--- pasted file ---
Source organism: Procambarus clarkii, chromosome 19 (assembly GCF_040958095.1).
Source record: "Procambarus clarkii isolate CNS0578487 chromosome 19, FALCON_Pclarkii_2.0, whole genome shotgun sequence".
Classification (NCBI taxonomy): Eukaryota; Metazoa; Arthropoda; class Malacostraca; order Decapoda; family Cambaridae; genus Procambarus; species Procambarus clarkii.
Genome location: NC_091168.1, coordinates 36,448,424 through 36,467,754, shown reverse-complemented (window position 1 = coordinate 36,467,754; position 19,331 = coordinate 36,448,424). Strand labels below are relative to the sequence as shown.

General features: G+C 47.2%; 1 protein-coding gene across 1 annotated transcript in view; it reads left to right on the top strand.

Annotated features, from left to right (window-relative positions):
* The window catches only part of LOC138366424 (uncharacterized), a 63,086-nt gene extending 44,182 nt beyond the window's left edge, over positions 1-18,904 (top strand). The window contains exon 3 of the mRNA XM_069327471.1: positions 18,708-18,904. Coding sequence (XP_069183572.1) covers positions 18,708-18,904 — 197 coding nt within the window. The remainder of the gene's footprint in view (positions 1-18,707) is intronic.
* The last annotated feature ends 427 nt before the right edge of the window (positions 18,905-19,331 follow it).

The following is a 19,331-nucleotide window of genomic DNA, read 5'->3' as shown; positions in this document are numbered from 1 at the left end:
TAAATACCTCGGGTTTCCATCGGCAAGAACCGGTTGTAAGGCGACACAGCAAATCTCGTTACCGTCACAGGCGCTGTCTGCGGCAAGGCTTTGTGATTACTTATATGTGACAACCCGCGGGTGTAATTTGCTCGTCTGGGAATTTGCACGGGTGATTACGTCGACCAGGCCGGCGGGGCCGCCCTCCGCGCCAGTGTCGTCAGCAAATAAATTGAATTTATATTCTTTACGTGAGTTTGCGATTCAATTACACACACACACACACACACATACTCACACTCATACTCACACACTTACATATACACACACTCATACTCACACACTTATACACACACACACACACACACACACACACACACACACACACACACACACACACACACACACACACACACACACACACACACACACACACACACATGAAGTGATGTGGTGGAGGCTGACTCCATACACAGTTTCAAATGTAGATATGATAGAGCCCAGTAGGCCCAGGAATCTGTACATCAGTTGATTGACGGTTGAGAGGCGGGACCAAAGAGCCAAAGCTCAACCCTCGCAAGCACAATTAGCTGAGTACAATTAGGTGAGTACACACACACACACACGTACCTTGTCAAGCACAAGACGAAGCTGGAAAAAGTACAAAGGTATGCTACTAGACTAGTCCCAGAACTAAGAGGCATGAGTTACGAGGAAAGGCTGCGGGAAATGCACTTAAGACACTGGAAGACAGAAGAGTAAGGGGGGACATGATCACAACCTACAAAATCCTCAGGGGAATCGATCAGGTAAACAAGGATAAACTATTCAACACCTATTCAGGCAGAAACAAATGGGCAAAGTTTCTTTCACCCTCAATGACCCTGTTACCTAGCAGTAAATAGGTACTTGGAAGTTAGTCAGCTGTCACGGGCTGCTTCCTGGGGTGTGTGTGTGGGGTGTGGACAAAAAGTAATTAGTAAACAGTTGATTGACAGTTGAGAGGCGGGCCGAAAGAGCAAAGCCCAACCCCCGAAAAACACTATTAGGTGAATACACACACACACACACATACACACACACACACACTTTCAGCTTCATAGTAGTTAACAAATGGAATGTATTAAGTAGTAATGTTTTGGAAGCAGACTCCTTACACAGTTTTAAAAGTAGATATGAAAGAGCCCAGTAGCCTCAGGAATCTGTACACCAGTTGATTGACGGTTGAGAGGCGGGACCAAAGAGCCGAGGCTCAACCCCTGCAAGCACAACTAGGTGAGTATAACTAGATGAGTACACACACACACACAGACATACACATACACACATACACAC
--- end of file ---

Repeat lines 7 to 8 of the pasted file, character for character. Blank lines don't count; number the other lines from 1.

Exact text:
* The window catches only part of LOC138366424 (uncharacterized), a 63,086-nt gene extending 44,182 nt beyond the window's left edge, over positions 1-18,904 (top strand). The window contains exon 3 of the mRNA XM_069327471.1: positions 18,708-18,904. Coding sequence (XP_069183572.1) covers positions 18,708-18,904 — 197 coding nt within the window. The remainder of the gene's footprint in view (positions 1-18,707) is intronic.
* The last annotated feature ends 427 nt before the right edge of the window (positions 18,905-19,331 follow it).